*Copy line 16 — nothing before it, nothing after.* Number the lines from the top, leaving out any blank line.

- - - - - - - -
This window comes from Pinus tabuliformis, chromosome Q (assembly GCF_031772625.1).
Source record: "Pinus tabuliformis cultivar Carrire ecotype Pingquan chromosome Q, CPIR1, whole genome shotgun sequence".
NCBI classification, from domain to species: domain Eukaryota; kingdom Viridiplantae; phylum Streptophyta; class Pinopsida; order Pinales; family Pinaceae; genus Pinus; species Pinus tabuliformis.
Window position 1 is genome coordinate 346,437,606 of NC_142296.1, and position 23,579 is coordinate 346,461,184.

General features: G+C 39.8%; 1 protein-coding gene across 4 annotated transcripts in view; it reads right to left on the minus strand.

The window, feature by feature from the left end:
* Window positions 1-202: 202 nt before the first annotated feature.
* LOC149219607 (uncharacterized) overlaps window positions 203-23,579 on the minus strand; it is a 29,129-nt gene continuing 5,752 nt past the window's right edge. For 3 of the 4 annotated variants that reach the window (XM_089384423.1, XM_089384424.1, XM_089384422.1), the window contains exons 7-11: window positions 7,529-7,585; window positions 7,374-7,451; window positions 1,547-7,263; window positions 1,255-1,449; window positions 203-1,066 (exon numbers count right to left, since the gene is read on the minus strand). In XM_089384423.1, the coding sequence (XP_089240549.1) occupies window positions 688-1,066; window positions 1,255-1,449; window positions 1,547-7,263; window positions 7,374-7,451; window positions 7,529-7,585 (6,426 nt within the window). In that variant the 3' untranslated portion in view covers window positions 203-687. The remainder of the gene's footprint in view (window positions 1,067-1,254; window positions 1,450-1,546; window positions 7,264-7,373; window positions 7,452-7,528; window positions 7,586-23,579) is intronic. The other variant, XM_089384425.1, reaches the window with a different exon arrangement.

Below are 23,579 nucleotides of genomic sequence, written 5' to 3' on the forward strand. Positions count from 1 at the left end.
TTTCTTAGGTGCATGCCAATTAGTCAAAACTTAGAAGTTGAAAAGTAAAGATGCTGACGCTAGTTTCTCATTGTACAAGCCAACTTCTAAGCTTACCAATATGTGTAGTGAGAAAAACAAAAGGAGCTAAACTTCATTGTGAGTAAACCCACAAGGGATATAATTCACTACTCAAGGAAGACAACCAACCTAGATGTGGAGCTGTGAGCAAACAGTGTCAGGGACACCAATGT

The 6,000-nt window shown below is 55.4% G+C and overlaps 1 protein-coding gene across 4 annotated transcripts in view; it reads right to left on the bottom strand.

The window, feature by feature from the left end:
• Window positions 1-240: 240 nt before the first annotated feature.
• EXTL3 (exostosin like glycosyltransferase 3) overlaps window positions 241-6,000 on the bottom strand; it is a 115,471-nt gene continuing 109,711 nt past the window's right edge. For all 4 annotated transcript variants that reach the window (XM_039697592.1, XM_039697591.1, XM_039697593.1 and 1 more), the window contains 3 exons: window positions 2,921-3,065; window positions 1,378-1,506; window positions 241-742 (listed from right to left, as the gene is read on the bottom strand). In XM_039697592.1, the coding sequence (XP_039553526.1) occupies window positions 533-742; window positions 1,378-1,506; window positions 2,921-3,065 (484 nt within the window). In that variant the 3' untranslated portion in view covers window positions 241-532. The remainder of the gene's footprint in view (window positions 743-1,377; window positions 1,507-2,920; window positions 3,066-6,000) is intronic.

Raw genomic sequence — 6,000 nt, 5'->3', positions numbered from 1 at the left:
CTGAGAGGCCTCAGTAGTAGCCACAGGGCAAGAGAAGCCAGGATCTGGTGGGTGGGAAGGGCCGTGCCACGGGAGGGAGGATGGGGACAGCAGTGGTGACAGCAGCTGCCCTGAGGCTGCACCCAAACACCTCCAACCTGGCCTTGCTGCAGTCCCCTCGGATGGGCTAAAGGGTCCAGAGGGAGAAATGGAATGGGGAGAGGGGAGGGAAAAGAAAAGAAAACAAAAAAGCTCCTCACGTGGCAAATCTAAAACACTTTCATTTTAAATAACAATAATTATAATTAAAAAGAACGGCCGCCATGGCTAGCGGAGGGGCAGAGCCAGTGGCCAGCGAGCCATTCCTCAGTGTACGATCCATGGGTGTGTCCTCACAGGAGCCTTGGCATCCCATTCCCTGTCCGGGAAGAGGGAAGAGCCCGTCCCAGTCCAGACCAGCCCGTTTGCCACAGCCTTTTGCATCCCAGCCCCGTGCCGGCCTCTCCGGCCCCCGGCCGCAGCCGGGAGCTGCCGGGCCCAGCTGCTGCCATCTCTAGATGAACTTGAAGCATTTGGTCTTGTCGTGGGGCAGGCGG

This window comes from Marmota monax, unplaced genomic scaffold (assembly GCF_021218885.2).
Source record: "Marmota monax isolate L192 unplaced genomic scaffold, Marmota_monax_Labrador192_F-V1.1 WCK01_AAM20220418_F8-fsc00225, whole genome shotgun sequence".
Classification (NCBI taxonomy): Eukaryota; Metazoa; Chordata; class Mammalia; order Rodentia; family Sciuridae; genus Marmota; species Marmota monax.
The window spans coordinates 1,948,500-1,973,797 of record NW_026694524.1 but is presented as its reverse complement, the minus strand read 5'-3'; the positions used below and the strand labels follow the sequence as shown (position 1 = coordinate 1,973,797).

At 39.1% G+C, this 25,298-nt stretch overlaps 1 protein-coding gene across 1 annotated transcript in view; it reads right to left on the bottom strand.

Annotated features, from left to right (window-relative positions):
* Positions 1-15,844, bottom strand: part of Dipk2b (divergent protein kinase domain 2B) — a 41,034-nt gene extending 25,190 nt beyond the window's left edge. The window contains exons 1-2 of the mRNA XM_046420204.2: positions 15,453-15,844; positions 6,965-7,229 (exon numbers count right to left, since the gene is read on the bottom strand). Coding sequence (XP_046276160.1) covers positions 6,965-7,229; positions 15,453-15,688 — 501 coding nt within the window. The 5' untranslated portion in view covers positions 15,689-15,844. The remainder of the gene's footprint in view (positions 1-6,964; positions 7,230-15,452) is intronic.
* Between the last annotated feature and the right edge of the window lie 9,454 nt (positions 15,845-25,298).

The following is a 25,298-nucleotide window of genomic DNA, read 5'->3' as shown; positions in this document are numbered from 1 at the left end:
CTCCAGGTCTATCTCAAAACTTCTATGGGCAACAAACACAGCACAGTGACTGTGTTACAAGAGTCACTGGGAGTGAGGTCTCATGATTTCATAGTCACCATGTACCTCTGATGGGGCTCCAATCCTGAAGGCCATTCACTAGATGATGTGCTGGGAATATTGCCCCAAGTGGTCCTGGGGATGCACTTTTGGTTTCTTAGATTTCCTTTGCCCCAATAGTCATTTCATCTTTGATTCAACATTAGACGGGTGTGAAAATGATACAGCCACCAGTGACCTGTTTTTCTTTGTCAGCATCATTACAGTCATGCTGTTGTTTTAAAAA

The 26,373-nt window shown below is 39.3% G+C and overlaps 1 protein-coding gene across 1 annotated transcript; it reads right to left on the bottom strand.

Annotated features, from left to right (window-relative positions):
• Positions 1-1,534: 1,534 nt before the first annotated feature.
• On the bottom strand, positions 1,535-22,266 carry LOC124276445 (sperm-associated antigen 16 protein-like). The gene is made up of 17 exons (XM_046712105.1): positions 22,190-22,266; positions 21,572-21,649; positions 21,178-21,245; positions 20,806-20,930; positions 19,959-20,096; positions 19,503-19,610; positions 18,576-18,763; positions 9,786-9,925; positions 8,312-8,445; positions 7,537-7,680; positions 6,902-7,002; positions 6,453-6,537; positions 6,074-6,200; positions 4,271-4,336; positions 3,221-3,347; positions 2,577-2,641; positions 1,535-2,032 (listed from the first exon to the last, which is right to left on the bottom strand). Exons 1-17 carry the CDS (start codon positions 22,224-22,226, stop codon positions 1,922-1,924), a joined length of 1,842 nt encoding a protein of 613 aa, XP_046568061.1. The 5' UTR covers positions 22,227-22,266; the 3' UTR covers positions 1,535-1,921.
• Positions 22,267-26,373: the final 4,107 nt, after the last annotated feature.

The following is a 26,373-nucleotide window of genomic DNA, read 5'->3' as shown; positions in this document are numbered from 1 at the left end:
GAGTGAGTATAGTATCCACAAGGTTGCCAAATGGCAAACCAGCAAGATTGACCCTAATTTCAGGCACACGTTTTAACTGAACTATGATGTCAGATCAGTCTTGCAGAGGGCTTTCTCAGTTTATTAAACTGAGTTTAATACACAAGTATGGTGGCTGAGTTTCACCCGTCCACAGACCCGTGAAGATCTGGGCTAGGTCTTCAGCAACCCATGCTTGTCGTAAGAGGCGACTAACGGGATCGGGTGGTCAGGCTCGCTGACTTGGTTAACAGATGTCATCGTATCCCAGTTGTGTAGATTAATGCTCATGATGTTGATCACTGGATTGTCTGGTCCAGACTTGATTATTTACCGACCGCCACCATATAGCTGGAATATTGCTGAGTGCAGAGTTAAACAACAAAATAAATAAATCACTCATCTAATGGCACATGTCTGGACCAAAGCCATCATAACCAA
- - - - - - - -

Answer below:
CTGAGAGGCCTCAGTAGTAGCCACAGGGCAAGAGAAGCCAGGATCTGGTGGGTGGGAAGGGCCGTGCCACGGGAGGGAGGATGGGGACAGCAGTGGTGACAGCAGCTGCCCTGAGGCTGCACCCAAACACCTCCAACCTGGCCTTGCTGCAGTCCCCTCGGATGGGCTAAAGGGTCCAGAGGGAGAAATGGAATGGGGAGAGGGGAGGGAAAAGAAAAGAAAACAAAAAAGCTCCTCACGTGGCAAATCTAAAACACTTTCATTTTAAATAACAATAATTATAATTAAAAAGAACGGCCGCCATGGCTAGCGGAGGGGCAGAGCCAGTGGCCAGCGAGCCATTCCTCAGTGTACGATCCATGGGTGTGTCCTCACAGGAGCCTTGGCATCCCATTCCCTGTCCGGGAAGAGGGAAGAGCCCGTCCCAGTCCAGACCAGCCCGTTTGCCACAGCCTTTTGCATCCCAGCCCCGTGCCGGCCTCTCCGGCCCCCGGCCGCAGCCGGGAGCTGCCGGGCCCAGCTGCTGCCATCTCTAGATGAACTTGAAGCATTTGGTCTTGTCGTGGGGCAGGCGG